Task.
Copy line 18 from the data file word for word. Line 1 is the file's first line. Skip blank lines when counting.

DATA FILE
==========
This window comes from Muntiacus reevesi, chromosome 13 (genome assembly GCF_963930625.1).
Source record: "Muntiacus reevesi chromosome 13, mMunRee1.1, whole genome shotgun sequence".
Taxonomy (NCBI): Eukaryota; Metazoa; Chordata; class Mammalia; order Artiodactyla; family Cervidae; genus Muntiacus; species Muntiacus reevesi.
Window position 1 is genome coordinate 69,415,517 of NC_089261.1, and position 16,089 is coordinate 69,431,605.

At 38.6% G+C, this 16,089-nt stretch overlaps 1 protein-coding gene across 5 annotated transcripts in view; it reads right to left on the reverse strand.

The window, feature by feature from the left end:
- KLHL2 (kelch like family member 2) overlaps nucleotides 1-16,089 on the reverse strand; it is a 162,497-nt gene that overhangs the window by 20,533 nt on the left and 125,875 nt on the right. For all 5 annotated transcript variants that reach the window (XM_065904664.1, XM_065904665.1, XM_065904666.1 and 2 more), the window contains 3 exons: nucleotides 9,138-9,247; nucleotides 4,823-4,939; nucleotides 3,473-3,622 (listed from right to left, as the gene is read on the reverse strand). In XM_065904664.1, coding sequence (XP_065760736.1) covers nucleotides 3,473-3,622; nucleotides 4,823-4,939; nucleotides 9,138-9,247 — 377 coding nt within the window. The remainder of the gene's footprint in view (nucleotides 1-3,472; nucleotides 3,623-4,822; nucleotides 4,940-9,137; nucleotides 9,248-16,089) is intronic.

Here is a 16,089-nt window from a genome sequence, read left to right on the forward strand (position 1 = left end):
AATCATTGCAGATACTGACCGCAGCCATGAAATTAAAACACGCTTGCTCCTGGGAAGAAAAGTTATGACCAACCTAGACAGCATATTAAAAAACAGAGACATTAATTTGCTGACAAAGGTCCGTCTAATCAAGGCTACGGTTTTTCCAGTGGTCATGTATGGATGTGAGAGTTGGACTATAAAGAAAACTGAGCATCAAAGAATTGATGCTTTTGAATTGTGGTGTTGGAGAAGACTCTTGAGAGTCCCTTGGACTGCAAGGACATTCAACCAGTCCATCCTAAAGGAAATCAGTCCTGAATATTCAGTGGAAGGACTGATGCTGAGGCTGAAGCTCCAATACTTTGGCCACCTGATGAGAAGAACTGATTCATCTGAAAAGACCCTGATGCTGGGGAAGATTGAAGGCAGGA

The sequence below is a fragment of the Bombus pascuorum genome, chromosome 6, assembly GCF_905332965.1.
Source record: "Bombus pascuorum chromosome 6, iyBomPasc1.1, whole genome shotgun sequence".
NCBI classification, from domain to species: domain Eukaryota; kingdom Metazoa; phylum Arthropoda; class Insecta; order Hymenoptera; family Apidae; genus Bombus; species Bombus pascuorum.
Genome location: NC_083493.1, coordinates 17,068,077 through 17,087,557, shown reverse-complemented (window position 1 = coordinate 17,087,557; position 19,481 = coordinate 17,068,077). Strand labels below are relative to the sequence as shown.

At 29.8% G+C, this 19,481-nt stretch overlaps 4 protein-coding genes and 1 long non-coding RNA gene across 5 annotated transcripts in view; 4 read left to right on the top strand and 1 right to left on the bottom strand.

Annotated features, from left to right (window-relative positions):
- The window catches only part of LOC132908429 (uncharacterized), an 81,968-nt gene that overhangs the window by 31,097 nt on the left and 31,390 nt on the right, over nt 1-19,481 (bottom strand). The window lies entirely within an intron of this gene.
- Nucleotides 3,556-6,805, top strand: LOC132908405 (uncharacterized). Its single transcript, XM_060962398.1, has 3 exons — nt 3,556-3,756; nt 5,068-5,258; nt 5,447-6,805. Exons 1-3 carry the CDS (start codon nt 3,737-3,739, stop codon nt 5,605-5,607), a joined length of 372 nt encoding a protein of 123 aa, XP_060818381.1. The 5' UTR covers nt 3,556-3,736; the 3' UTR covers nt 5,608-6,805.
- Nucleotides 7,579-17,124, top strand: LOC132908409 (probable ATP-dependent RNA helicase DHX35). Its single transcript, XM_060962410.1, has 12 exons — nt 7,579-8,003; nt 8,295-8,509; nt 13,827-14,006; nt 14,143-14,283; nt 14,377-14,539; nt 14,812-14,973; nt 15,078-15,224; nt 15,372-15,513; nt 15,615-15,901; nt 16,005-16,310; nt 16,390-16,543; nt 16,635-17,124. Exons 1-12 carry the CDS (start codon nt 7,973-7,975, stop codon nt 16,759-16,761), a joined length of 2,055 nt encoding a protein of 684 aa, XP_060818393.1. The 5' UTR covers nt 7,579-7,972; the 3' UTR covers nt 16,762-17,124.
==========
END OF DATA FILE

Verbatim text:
- Nucleotides 7,579-17,124, top strand: LOC132908409 (probable ATP-dependent RNA helicase DHX35). Its single transcript, XM_060962410.1, has 12 exons — nt 7,579-8,003; nt 8,295-8,509; nt 13,827-14,006; nt 14,143-14,283; nt 14,377-14,539; nt 14,812-14,973; nt 15,078-15,224; nt 15,372-15,513; nt 15,615-15,901; nt 16,005-16,310; nt 16,390-16,543; nt 16,635-17,124. Exons 1-12 carry the CDS (start codon nt 7,973-7,975, stop codon nt 16,759-16,761), a joined length of 2,055 nt encoding a protein of 684 aa, XP_060818393.1. The 5' UTR covers nt 7,579-7,972; the 3' UTR covers nt 16,762-17,124.